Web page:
TJ: No. The expeditions I do involve going to remote places of high environmental and wilderness value. This gives me the chance to highlight their value in the books, films and articles. This allows me to draw to the wider public's attention any environmental change I observe in the regions I visit.
E&T: Do you feel that expeditions are in some ways businesses in microcosm?
TJ: The whole process of planning expeditions is an exercise in business planning: determining an original concept and an understanding of whether a niche exists for it in the marketplace; what level of support there might be for it; taking it through to marketing, planning, risk assessing and costing all aspects. These are all parts of the process of project management.
Expeditions can demonstrate and highlight areas of business execution, including problem solving, teamwork and so on. Typically, the talks I deliver focus on the parallels that exist between extreme expeditions and running a business.
E&T: Who was Douglas Mawson and why did you recreate his sledging epic?
TJ: Douglas Mawson was a scientist, geologist, explorer and industrialist. He accompanied Shackleton on his Nimrod expedition, when he famously trekked to the South Magnetic Pole. I retraced Mawson's subsequent journey - his famous survival journey of 1912/13 in which two of his colleagues died. The modern expedition used the same clothing, equipment and starvation rations as Mawson to allow us to test various theories about what had happened. At the time, many believed that Mawson had been forced into cannibalism in order to survive.
E&T: What conclusions did you draw that are transferrable to business/engineering?
TJ: I learnt a lot about how difficult it is to conduct all forms of business the old way. But I learned to make the best with what I have - old, often unreliable gear and starvation rations - and work towards more manageable goals when bigger, more optimistic goals are not possible. I planned and risk-managed accordingly to cope with these eventualities. Operating with limited resources has good parallels with the corporate world in that business often has to make do with budgetary and resource constraints and plan accordingly (although often fails to do this).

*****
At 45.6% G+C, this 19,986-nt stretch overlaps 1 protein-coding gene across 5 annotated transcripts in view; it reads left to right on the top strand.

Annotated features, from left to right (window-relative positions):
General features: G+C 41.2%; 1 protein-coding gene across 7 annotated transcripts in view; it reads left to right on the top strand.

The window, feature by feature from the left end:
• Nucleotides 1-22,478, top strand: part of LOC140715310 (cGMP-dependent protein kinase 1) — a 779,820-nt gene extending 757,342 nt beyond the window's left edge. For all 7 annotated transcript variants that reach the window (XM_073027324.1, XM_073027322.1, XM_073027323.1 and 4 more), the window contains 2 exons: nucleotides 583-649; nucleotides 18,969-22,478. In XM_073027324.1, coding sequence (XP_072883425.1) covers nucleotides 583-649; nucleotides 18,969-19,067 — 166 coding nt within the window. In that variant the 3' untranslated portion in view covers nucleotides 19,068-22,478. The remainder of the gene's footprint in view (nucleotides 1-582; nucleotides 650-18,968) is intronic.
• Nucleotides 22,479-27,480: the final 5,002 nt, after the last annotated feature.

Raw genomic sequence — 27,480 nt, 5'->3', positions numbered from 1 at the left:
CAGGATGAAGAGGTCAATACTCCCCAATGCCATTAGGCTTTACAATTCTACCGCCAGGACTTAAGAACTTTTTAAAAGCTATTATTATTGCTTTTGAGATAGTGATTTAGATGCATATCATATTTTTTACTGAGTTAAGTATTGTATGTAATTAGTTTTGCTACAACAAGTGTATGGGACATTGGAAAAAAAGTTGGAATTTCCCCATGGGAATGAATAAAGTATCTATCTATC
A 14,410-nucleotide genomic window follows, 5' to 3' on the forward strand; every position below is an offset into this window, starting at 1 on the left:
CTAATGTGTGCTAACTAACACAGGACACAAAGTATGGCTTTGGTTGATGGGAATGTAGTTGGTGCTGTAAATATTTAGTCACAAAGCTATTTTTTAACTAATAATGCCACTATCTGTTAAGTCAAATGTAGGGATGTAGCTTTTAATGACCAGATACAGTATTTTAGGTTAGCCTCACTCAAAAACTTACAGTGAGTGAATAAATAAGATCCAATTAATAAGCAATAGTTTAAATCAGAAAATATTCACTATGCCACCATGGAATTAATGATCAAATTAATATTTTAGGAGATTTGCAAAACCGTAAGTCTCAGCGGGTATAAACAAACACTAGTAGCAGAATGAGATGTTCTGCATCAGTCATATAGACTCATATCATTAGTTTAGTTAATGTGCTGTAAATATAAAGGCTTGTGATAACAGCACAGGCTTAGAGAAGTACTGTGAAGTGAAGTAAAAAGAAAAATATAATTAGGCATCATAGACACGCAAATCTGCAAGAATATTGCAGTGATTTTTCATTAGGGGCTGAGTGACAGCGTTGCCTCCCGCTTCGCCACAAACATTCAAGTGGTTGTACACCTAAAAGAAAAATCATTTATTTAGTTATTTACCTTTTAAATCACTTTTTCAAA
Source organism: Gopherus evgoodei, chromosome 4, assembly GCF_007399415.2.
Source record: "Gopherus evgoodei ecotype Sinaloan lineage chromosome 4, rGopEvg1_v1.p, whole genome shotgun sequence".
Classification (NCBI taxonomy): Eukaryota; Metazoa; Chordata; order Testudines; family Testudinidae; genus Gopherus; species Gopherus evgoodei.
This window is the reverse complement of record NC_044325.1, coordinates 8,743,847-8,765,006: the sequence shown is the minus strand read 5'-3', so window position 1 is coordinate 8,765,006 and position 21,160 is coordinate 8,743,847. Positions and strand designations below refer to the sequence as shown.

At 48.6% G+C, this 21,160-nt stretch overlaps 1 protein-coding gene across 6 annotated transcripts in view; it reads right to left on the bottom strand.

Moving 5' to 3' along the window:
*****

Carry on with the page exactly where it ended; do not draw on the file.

E&T: The heroic age of Antarctic exploration is almost a century behind us now. Why do we keep going back to it - and in particular Shackleton - for our leadership lessons?
TJ: Shackleton had many characteristics that made him a phenomenal leader - charisma, fund-raising ability and general empathy with people. He was brilliant at managing change, and ensuring that his team worked as a team. In terms of everyone pulling together, he was very inclusive, being careful not to isolate anyone, and was prepared to muck in with the men. He also broke down the very real class divides that existed among his men.
E&T: What do you think was his key leadership characteristic?
TJ: Shackleton's ability to change direction was a key strength too. Once the South Pole had been reached by Amundsen, Shackleton saw that he must switch his goal to crossing the whole of Antarctica on the Imperial Trans-Antarctic expedition. His esteem, reputation and legacy were all wrapped up in this one trip. But then with the sinking of his ship Endurance he was forced to re-evaluate his goals once more and, despite his desperate disappointment, he pursued the new goal of getting his entire crew home safely with the same dedication and determination (see 'Recreating the voyage of the James Caird', right).
This showed tremendous presence of mind and a great leader who not only recognised the original goal is no longer achievable, but is prepared to act unequivocally on the new goal. This is a valid message for the changed world in which we find ourselves post credit-crunch, where financial plans of a year ago are no longer viable and we need to re-set goals and pursue them with the same vigour as the now unachievable goals of a year ago.
To find out more about the Shackleton Epic Expedition visit www.timjarvis.org [new window].
To find out more about URS Corporation visit www.urscorp.com [new window].